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— Environment

Wood foam may be a new form of green home insulation

Insulating your home may help the environment by lowering your energy usage, but unfortunately the petroleum-based foam that's typically used as insulation isn't all that eco-friendly itself. Researchers at Germany's Fraunhofer Institute for Wood Research, however, have developed a reportedly greener alternative that they claim works just as well – it's foam made from wood. Read More
— Health and Wellbeing

Sensor system designed to help seniors who have fallen and can't get up

For seniors in general, falls can result result in broken hips or other serious injuries. For seniors living alone, however, there's also a good chance that they could end up lying on the floor for up to several hours before anyone else knows what's happened. User-triggered radio devices such as Life Alert are helpful up to a point, although they're not much good if the user isn't carrying them at the time, or if they get knocked unconscious. That's why a group of German companies are developing the automatic safe@home system. Read More
— Environment

Sensor system lights up wind turbines only when aircraft approaches

With aspirations to claim 80 percent of its power from renewable sources by the 2050, it follows that Germany is taking a proactive approach to its clean energy transformation. Wind farms, while set to play an important part in achieving this goal, often meet impassioned opposition from disgruntled neighbors piqued by their perpetually blinking beacons. In an effort to address this issue, researchers have developed a sensor system for wind turbines which detects nearby aircraft, switching on a beacon warning system only as they approach. Read More
— Outdoors

Galileo-LawinenFon turns a smartphone into an avalanche transceiver

In October of last year, the Canadian Avalanche Centre (CAC) issued a warning about the dangers of relying on smartphone apps that were being marketed as economical alternatives to avalanche transceivers. But a new smartphone app and add-on hardware component could provide an alternative that is not only cheaper than dedicated avalanche transceivers, but also provides additional functionality. Read More
— Wearable Electronics

Fitness shirt powers e-bike based on heart rate and breathing

The Fraunhofer Institute for Integrated Circuits IIS is developing its wearable sports monitoring FitnessSHIRT with a 2014 launch in mind. It recently detailed a new application for the technology, pairing it with a pedelec bike powertrain and smartphone app to seamlessly manage motor output based upon the user's physiological data. In other words, when you show signs of being tired and winded, the motor automatically kicks in extra power. Read More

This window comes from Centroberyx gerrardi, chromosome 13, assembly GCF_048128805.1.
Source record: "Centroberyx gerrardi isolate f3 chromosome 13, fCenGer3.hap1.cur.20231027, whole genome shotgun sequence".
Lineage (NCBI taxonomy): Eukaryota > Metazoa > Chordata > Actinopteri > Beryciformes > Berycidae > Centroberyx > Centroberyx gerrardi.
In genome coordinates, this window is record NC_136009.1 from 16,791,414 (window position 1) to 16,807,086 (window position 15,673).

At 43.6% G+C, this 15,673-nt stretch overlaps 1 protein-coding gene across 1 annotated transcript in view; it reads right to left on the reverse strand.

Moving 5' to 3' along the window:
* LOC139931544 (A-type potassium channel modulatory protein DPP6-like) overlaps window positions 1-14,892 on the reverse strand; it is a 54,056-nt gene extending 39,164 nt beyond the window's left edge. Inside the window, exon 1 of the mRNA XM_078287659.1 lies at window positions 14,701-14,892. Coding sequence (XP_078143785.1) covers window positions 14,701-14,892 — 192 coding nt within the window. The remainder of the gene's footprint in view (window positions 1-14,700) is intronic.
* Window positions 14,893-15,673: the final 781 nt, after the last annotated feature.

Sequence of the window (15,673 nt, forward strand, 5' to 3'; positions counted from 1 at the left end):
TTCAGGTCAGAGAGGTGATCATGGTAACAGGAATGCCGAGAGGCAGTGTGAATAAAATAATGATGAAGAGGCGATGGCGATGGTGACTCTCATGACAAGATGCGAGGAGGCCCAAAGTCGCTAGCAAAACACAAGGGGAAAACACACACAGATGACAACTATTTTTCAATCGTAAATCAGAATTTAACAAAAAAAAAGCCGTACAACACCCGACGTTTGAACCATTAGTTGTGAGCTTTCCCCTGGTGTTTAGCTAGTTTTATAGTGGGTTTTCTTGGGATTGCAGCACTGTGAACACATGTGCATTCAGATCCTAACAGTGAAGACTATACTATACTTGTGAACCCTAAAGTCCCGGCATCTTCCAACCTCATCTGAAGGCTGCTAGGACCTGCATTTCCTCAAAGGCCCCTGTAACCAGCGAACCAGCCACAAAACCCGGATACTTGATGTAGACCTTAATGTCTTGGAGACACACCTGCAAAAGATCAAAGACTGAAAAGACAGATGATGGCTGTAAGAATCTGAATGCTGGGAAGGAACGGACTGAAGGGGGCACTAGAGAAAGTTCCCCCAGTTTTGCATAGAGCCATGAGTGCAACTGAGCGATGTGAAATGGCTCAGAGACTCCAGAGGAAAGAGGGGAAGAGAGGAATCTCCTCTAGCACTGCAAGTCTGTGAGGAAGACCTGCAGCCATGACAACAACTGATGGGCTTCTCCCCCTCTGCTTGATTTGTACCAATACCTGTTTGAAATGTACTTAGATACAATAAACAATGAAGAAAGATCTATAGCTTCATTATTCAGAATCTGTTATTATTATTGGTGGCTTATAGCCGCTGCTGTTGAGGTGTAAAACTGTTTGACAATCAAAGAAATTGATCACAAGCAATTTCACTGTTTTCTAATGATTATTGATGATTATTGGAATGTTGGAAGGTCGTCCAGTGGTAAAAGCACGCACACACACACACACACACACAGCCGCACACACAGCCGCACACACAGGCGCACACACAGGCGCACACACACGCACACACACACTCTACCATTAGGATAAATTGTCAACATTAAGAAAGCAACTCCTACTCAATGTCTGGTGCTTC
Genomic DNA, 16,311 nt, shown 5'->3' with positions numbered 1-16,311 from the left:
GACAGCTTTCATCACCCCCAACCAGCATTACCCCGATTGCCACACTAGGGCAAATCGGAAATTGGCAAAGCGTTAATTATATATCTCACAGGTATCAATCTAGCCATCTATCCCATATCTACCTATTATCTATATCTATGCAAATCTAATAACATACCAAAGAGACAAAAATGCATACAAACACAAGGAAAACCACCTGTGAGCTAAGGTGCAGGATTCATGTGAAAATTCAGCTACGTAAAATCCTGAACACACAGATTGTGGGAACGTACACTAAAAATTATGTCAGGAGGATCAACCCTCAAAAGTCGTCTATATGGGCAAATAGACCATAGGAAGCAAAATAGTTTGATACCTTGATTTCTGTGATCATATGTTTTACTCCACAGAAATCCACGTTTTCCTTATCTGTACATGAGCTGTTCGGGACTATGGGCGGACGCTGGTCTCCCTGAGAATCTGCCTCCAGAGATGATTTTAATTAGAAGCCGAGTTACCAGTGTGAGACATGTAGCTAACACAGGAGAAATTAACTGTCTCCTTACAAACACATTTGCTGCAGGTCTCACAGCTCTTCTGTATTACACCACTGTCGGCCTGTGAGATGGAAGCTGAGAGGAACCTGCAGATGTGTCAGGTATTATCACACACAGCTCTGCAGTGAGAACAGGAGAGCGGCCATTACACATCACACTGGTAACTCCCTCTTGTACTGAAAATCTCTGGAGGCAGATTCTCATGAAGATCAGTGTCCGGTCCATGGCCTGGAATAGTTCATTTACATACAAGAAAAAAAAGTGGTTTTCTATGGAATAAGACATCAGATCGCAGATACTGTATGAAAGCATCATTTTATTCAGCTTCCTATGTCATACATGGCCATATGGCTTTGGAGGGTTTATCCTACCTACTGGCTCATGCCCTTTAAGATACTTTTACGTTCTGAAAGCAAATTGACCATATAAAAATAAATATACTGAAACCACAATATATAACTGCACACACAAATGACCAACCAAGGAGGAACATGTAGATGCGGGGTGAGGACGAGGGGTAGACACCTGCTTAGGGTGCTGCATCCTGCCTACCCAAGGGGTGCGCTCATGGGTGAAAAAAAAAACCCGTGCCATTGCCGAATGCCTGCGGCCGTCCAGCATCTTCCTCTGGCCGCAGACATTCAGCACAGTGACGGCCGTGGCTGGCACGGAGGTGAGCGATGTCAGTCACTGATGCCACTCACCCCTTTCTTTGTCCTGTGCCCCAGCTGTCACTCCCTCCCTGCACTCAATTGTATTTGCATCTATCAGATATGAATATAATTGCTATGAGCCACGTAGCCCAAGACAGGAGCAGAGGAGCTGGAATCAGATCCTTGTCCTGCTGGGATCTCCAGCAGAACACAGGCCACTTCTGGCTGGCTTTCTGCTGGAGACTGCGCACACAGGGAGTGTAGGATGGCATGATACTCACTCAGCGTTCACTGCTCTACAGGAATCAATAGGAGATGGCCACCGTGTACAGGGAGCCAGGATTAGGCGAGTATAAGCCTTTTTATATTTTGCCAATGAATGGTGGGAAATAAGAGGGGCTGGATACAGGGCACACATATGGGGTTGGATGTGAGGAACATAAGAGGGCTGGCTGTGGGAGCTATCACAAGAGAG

— Health and Wellbeing

eTriage armbands could get disaster victims treated faster

When emergency response crews have to deal with many casualties at once, such as at a disaster site, one of the first things they do is set up a triage system. This involves assessing the severity of each patient's injuries, so that the people who need help most urgently get it first. It's a system that works, but the EU-funded BRIDGE project is trying to make it better. The project partners are developing a new high-tech triage, that incorporates GPS and RFID technology. Read More
— Computers

Scientists jump the "air gap" with hidden acoustic networks

It could be assumed that the most effective way to safeguard your computer against the threat of cyber attacks would be to disconnect it from all networks: wireless, LAN, network cards or the internet. However, research from the Fraunhofer Institute for Communication, Information Processing and Ergonomics (FKIE) has demonstrated a malware prototype with the ability to jump the "air gap" – meaning even that once surefire security measure might not be enough to ensure the protection of your computer. Read More
— Robotics

Factory-in-a-Day project aims to deploy work-ready robots within 24 hours

Industrial robots have proven useful in reducing production costs in large factories, with major enterprises enlisting their services to execute repetitive tasks. The Factory-in-a-Day project, which kicked off in October, aims to also make robotic technology beneficial to small and medium enterprises (SMEs), by developing adaptable robots that can be integrated with workplace systems within 24 hours. Read More
— Sports

Smart shoe to improve jogging technique on the run

Given its accessibility to anyone with two feet, jogging is one of the most popular forms of fitness activity around the world, with around 10 million people in Germany alone donning their running shoes and hitting the pavement on a regular basis, according to the Fraunhofer Institute for Photonic Microsystems (IPMS). However, this popularity also translates into a large number of jogging-related injuries. In an effort to reduce the number of injuries, a research team from IPMS is developing a high-tech running shoe with the ability to evaluate a jogger's running form and technique in real-time. Read More
— Science

Grapesort system automatically obsesses over wine grapes

Wine grapes may soon be joining oranges and strawberries, on the list of "Fruits That Are Now Inspected and Sorted by Machines." As part of the Grapesort project, Germany’s Fraunhofer Institute for Optronics, System Technologies and Image Exploitation has helped create an automated system that not only gives bum grapes the boot, but also divides up the good ones according to quality. Read More